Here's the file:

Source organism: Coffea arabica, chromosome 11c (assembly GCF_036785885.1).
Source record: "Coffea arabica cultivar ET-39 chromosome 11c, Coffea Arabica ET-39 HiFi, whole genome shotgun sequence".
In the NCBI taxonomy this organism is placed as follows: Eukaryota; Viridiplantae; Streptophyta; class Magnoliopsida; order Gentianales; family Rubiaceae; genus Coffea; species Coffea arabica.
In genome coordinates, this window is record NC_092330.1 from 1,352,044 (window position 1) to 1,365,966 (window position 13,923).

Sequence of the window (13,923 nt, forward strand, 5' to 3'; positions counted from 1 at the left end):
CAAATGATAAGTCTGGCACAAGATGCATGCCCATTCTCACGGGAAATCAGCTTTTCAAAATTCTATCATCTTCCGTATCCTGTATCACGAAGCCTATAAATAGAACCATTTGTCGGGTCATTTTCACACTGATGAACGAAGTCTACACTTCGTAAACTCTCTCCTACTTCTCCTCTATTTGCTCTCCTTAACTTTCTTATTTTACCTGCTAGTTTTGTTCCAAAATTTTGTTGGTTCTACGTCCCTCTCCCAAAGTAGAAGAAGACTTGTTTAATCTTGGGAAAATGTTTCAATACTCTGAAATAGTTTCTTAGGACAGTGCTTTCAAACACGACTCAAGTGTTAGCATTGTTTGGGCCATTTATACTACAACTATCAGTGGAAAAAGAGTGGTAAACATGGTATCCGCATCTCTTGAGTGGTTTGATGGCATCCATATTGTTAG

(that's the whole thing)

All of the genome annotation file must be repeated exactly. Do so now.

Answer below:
Source organism: Coffea arabica, chromosome 11c (assembly GCF_036785885.1).
Source record: "Coffea arabica cultivar ET-39 chromosome 11c, Coffea Arabica ET-39 HiFi, whole genome shotgun sequence".
In the NCBI taxonomy this organism is placed as follows: Eukaryota; Viridiplantae; Streptophyta; class Magnoliopsida; order Gentianales; family Rubiaceae; genus Coffea; species Coffea arabica.
In genome coordinates, this window is record NC_092330.1 from 1,352,044 (window position 1) to 1,365,966 (window position 13,923).

Sequence of the window (13,923 nt, forward strand, 5' to 3'; positions counted from 1 at the left end):
CAAATGATAAGTCTGGCACAAGATGCATGCCCATTCTCACGGGAAATCAGCTTTTCAAAATTCTATCATCTTCCGTATCCTGTATCACGAAGCCTATAAATAGAACCATTTGTCGGGTCATTTTCACACTGATGAACGAAGTCTACACTTCGTAAACTCTCTCCTACTTCTCCTCTATTTGCTCTCCTTAACTTTCTTATTTTACCTGCTAGTTTTGTTCCAAAATTTTGTTGGTTCTACGTCCCTCTCCCAAAGTAGAAGAAGACTTGTTTAATCTTGGGAAAATGTTTCAATACTCTGAAATAGTTTCTTAGGACAGTGCTTTCAAACACGACTCAAGTGTTAGCATTGTTTGGGCCATTTATACTACAACTATCAGTGGAAAAAGAGTGGTAAACATGGTATCCGCATCTCTTGAGTGGTTTGATGGCATCCATATTGTTAG